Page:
Like any other soft skill, mastering telephone language is of utmost importance in modern business life. Of course, in a lot of cases, telephone calls are avoided by substituting them with chats or any other online communication tool. However, in a wealth of cases learners will need to have telephone calls (organizing an event, making appointments and reservations, participating in a conference call and handling customer complaints). Calls are quite tough in terms of the functional language used, the speed or accent of the speaker (interlocutor), the inability to see him or her, and the level of formality. In case the learner is put on the right track, telephone calls may seem easier than that.
Here are several tips that can help students conquer the challenges of telephone language:
- The use of multi-words.
If you learn some multi-words commonly used in telephone calls, the process of phoning may be eased abundantly.
Hold on/hang on- wait
Hang up— finish the call by breaking the connection
Put somebody through— connect to somebody (put you through the sales manager)
Put somebody aside— hold on for a while
- Using polite questions with “may”, “could”.
These polite questions are far more preferable in cases of requests, enquiring some information, starting the call, stating the purpose of the call, asking for repetition. Though it’s important to show politeness by using words like would, could, please, thank you etc., it’s also okay to use some of the features of informal/spoken English — short forms, phrasal verbs and words like okay and bye — in other words — everyday English. So phrases like I’m off to a conference…, no problem, bye, and hang on a moment and I’ll put you through are perfectly acceptable, as long as the overall tone of the conversation is polite. Here are examples of some polite usage of telephone expressions
Could you put me through?
May I have Sales department?
Sorry, I didn’t quite catch that. Could you repeat it, please?”.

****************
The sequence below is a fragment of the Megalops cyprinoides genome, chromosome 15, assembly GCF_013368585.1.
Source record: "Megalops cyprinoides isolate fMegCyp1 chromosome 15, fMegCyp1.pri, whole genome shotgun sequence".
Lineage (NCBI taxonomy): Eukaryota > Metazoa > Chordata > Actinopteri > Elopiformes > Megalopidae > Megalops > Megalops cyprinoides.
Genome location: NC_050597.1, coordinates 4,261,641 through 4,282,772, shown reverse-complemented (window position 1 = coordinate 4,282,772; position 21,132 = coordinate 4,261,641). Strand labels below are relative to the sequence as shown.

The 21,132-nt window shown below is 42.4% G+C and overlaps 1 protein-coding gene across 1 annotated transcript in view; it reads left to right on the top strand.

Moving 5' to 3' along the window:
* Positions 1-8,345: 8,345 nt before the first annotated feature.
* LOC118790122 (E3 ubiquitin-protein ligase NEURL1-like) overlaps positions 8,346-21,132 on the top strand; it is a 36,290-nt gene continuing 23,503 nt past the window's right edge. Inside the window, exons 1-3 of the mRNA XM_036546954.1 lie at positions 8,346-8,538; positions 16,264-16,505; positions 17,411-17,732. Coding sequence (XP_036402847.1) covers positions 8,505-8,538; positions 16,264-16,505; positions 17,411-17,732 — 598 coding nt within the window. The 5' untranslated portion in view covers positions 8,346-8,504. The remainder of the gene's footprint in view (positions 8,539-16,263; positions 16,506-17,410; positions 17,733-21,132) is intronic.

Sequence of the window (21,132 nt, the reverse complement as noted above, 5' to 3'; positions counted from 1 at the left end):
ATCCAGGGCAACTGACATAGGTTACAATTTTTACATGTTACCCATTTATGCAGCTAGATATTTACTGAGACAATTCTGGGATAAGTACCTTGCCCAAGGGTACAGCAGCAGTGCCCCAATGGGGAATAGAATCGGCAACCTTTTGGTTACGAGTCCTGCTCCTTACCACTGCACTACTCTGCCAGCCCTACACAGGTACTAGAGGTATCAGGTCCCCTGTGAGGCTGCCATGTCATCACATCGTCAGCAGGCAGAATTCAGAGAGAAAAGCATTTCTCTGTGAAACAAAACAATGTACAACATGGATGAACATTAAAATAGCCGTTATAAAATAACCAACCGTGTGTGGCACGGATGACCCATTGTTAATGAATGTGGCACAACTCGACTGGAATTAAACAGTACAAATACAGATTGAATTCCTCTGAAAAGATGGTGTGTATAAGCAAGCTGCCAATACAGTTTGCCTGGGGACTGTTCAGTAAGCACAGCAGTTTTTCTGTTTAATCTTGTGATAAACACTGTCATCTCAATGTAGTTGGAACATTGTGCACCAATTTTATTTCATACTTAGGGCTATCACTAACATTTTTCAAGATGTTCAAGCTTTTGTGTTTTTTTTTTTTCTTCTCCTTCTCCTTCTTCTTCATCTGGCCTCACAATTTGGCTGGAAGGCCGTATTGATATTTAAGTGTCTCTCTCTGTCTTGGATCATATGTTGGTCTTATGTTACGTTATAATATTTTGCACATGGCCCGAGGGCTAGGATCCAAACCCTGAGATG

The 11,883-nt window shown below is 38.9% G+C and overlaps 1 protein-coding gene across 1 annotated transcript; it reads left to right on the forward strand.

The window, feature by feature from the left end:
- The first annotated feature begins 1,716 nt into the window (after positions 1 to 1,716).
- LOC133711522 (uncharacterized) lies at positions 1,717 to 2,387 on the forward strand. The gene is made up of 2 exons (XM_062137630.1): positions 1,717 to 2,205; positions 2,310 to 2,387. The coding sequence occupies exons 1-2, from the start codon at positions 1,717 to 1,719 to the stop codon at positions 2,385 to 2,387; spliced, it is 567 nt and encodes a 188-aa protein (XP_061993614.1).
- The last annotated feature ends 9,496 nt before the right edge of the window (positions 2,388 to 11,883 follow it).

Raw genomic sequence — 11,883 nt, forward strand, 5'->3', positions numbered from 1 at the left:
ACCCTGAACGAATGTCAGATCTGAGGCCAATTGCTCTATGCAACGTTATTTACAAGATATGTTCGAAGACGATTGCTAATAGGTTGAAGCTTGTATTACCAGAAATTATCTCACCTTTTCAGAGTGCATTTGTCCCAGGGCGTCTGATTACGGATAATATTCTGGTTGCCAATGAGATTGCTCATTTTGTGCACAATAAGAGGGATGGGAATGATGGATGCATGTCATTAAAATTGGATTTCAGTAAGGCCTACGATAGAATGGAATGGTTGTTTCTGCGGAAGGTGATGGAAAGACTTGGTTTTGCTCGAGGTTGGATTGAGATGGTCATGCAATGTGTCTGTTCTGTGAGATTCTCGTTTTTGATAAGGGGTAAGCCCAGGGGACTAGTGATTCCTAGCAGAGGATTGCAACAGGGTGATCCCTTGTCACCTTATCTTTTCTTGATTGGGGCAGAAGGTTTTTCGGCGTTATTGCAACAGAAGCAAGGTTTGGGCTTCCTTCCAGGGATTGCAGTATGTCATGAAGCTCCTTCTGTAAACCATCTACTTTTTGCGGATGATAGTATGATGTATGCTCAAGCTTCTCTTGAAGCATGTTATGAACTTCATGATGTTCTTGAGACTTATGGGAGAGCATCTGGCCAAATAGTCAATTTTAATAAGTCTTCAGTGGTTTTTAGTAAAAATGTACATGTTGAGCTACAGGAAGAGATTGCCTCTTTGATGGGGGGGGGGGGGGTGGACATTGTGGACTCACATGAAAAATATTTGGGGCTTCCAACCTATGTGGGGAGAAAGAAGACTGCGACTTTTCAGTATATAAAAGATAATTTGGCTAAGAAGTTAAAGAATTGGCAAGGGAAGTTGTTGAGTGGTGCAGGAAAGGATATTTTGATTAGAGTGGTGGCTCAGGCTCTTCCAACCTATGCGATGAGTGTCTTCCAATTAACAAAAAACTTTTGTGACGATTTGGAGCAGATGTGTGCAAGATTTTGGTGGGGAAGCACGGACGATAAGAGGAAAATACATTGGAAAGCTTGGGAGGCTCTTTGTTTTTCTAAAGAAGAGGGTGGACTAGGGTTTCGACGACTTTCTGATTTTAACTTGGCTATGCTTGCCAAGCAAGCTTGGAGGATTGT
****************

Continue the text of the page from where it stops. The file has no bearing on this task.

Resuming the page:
Could I talk to Mr. Smith?
It’s important to use the right level of formality – if you are too formal, people might find it difficult to feel comfortable when they talk to you. On the other hand, if you are too informal, people might think you are rude. Generally speaking, if you are talking to someone in a business context, you should use could, can, may or would when you make a request:’
Could I speak to Jason Roberts, please?’
‘Can I take a message for you?’
‘Would next Wednesday be okay?’.
- The voice and the speed of the speaker may hinder communication on the phone. However, most telephone calls use fairly simple language because for more complex topics people generally prefer to have a meeting or put the information in an email. Start confidently, remember your common telephone phrases, have your notes ready and ask people to slow down / repeat if needed and you’ll never need to be afraid of using the phone in English again.
Just to get this clear.
Could you slow down?
Just one more thing I would like to check..
Could you spell that for me?
How to practice?
In the classroom teachers may help the learners practice telephone calls by various telephone call role-plays. Learners may sit back to back and role play telephone cases. They can imitate some connection problems, write down the functional language used by their peers. To hot up the learning process learners my call each other from different rooms and speak on the phone. They may call pizzerias, restaurants, taxi services, hotels, and order or book something. In this way, they feel have the chance of using the target language in real-life scenarios. They may then share their experience and thus break the stereotype that phoning in English is a tough and unconquerable deal.
Some useful resources for learning and practicing telephone expressions:
Learners may benefit a lot from the main points mentioned in the article while dealing with telephone language. For most of the cases, students need to listen to a lot of real telephone conversations, master a couple of fixed telephone expressions, ask the speakers to slow down or repeat what they are intended to say in order to avoid misunderstanding and communicate the message.
Have great lesson!